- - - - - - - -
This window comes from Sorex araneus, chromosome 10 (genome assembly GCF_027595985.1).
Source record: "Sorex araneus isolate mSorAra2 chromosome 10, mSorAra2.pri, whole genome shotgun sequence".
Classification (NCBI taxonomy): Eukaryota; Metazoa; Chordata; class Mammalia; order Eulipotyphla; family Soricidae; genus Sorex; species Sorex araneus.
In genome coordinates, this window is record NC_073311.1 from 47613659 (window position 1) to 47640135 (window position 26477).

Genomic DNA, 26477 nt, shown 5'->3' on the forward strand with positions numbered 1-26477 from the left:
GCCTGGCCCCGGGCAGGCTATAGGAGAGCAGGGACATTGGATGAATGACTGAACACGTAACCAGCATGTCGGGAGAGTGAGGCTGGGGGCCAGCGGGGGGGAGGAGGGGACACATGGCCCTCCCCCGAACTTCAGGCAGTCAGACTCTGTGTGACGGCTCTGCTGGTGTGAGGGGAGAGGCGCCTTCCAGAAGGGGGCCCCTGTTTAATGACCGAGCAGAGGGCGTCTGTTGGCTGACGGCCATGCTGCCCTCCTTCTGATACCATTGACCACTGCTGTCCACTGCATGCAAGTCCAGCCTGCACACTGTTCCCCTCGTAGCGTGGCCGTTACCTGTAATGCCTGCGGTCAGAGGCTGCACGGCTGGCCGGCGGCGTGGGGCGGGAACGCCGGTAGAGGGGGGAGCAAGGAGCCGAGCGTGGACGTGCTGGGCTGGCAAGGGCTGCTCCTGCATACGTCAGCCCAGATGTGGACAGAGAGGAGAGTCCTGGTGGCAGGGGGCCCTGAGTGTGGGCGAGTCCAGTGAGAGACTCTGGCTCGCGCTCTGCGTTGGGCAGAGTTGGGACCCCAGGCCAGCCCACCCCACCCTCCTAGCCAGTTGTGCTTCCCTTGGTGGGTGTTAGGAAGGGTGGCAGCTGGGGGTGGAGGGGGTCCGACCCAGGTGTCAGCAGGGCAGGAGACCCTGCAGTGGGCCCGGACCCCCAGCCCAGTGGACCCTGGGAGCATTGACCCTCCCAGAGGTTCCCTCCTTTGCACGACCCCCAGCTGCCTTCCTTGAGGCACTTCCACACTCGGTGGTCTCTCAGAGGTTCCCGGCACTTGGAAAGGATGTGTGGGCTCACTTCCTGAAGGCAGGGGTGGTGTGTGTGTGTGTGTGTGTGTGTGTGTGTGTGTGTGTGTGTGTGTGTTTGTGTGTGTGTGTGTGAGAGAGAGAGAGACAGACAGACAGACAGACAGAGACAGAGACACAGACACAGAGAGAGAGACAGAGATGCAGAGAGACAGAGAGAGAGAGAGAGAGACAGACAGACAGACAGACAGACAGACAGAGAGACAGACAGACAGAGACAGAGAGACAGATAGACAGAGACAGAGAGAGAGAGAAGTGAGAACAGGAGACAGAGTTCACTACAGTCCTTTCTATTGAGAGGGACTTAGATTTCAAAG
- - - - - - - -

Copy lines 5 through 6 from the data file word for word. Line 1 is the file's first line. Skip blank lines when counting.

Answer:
Genomic DNA, 26477 nt, shown 5'->3' on the forward strand with positions numbered 1-26477 from the left:
GCCTGGCCCCGGGCAGGCTATAGGAGAGCAGGGACATTGGATGAATGACTGAACACGTAACCAGCATGTCGGGAGAGTGAGGCTGGGGGCCAGCGGGGGGGAGGAGGGGACACATGGCCCTCCCCCGAACTTCAGGCAGTCAGACTCTGTGTGACGGCTCTGCTGGTGTGAGGGGAGAGGCGCCTTCCAGAAGGGGGCCCCTGTTTAATGACCGAGCAGAGGGCGTCTGTTGGCTGACGGCCATGCTGCCCTCCTTCTGATACCATTGACCACTGCTGTCCACTGCATGCAAGTCCAGCCTGCACACTGTTCCCCTCGTAGCGTGGCCGTTACCTGTAATGCCTGCGGTCAGAGGCTGCACGGCTGGCCGGCGGCGTGGGGCGGGAACGCCGGTAGAGGGGGGAGCAAGGAGCCGAGCGTGGACGTGCTGGGCTGGCAAGGGCTGCTCCTGCATACGTCAGCCCAGATGTGGACAGAGAGGAGAGTCCTGGTGGCAGGGGGCCCTGAGTGTGGGCGAGTCCAGTGAGAGACTCTGGCTCGCGCTCTGCGTTGGGCAGAGTTGGGACCCCAGGCCAGCCCACCCCACCCTCCTAGCCAGTTGTGCTTCCCTTGGTGGGTGTTAGGAAGGGTGGCAGCTGGGGGTGGAGGGGGTCCGACCCAGGTGTCAGCAGGGCAGGAGACCCTGCAGTGGGCCCGGACCCCCAGCCCAGTGGACCCTGGGAGCATTGACCCTCCCAGAGGTTCCCTCCTTTGCACGACCCCCAGCTGCCTTCCTTGAGGCACTTCCACACTCGGTGGTCTCTCAGAGGTTCCCGGCACTTGGAAAGGATGTGTGGGCTCACTTCCTGAAGGCAGGGGTGGTGTGTGTGTGTGTGTGTGTGTGTGTGTGTGTGTGTGTGTGTGTGTGTTTGTGTGTGTGTGTGTGAGAGAGAGAGAGACAGACAGACAGACAGACAGAGACAGAGACACAGACACAGAGAGAGAGACAGAGATGCAGAGAGACAGAGAGAGAGAGAGAGAGACAGACAGACAGACAGACAGACAGACAGAGAGACAGACAGACAGAGACAGAGAGACAGATAGACAGAGACAGAGAGAGAGAGAAGTGAGAACAGGAGACAGAGTTCACTACAGTCCTTTCTATTGAGAGGGACTTAGATTTCAAAG